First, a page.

To that end, perfectionists will often give up on something quickly if "they're not good at it" immediately. This helps them cope with the fixed mindset beliefs and protect their concept of self. It is easier to accept that you're not naturally good at something than it is to keep going after it and failing.....when you have this mindset. This leads to fewer and fewer women willing to take risks to start new things that challenge them (new companies, products, policies, etc.).
As this negative belief system intensifies, they begin to physically manifest this shame as anxiety, depression, suicidal thoughts, or even physical pain. See the issue? Perfectionism not just a cute "flaw", it is an epidemic that is impacting the mental health of all generations.
Who does this affect the most?
Women. I'm so passionate about disrupting the perfectionist mentality because I believe it is holding a lot of women back from their true potential. A world with true gender equality will require women to break down our mental barriers that society has given us and step into our greatness. Until we release perfectionism and fixed mindsets, we won't have the courage to truly go after what we want. And we can't allow this. A well-functioning society depends on our success.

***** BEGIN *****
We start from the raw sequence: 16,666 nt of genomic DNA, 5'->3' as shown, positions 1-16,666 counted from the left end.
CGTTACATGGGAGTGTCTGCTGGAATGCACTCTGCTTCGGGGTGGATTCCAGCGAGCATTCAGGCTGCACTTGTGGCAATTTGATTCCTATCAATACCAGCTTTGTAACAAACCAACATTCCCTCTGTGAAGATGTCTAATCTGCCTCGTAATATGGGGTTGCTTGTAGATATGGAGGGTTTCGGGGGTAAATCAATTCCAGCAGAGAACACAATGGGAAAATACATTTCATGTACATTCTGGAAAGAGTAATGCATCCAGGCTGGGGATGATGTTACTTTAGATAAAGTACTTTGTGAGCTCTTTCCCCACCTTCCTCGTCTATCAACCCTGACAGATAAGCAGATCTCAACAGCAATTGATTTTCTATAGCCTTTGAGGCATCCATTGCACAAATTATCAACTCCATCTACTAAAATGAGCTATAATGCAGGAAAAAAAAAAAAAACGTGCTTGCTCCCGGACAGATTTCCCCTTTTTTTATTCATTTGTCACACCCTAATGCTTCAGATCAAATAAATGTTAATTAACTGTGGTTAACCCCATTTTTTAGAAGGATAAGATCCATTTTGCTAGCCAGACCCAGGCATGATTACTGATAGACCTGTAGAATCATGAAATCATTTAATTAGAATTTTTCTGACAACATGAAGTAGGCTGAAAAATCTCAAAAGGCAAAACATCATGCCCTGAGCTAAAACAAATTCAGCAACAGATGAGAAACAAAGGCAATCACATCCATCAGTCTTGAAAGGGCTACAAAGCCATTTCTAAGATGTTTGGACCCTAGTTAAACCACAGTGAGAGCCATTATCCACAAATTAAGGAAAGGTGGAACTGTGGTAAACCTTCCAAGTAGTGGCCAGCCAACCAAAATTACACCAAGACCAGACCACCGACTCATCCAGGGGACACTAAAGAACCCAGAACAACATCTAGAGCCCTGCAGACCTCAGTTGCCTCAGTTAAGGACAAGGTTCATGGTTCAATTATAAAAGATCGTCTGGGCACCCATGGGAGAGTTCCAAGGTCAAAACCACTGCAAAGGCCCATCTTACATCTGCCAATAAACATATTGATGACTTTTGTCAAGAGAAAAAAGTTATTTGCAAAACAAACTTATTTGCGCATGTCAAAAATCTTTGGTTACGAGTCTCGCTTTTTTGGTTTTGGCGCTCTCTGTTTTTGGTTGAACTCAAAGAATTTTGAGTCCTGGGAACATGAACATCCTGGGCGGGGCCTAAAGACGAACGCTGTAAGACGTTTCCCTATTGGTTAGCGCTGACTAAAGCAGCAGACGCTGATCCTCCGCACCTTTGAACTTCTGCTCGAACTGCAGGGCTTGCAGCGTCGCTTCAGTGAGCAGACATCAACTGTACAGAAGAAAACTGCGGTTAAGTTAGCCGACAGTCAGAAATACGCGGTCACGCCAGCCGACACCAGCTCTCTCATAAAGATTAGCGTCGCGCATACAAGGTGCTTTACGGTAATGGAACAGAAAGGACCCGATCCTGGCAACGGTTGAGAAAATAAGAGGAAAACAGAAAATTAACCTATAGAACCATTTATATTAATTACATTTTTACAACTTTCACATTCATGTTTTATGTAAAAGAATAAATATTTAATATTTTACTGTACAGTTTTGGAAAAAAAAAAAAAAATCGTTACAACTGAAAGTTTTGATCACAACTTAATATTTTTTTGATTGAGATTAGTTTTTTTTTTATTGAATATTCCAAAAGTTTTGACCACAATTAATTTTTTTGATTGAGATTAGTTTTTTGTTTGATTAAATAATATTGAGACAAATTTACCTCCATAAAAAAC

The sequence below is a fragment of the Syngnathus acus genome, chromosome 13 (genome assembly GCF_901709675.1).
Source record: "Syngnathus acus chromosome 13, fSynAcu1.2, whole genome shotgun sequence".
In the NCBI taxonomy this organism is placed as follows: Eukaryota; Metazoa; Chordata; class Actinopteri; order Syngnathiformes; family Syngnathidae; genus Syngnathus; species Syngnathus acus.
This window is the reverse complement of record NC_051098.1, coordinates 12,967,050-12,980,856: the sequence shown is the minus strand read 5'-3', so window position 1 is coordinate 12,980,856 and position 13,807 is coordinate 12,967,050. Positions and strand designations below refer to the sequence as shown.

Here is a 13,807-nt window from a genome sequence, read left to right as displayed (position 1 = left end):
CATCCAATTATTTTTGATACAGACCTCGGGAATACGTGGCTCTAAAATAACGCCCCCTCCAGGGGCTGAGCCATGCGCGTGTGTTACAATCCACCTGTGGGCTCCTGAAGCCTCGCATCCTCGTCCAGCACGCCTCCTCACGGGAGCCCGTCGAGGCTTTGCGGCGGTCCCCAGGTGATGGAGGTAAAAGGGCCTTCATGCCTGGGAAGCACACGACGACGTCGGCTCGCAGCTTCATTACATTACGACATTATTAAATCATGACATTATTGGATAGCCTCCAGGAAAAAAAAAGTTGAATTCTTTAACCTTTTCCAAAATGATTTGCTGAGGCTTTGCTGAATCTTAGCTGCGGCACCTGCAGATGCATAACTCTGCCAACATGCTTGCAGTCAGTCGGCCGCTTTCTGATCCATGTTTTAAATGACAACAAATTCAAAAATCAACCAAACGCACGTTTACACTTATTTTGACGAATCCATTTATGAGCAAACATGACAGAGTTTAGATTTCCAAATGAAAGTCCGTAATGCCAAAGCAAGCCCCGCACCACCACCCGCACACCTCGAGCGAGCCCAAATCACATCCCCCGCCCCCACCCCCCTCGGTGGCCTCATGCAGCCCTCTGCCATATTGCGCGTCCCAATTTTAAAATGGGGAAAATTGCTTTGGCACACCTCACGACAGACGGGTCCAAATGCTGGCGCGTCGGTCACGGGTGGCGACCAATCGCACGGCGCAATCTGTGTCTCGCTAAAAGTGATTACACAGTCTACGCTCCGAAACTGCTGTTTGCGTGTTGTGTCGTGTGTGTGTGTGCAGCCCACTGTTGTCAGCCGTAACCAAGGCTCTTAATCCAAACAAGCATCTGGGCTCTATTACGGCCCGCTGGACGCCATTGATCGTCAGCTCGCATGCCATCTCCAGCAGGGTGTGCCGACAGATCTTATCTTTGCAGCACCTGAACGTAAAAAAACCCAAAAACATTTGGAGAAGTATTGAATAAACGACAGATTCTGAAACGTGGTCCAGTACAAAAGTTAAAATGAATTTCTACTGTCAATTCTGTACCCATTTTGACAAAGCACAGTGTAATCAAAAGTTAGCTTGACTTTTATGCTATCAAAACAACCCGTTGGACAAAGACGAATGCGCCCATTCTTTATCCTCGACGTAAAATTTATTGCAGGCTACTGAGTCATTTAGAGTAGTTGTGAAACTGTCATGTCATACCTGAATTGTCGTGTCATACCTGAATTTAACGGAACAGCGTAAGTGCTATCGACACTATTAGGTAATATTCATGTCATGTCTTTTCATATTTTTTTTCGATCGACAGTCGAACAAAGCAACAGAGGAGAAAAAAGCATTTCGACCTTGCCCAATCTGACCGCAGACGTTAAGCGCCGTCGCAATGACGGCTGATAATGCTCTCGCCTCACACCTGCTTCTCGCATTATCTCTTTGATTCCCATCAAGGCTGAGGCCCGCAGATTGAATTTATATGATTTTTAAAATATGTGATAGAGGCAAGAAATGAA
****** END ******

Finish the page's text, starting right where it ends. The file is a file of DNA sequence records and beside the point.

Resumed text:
We need to have the courage, the bravery, the boldness, to chase our dreams.
How do I know if I’m a perfectionist?
There are many indicators of a perfectionist, but the main themes are:
1. Over attention to things that don’t matter
Maybe it starts off with wondering if people will notice the scuff on the inside of your right wedge, or if that column in your spreadsheet should have been centered instead of aligned to the left. You allow your mind to obsess over tiny (dare I say insignificant?) details that most other people will not notice or even care about. Instead of moving on in favor of the big picture, you easily get lost in the minutia.
2. Black & white thinking
Ever quit on your diet a few days in because you had ONE hiccup? Decide you are not good at something because it didn’t come naturally to you within the first few attempts? Give up on your New Years resolution after a few weeks because you missed a day or two? Many perfectionists believe that there is no room for the in between grey area. What a TOUGH line to walk when you’re not willing to allow yourself ANY mistakes. The absurdity of it all is that logically, humans KNOW that perfection doesn’t exist, and yet we still allow it so much control over our decisions!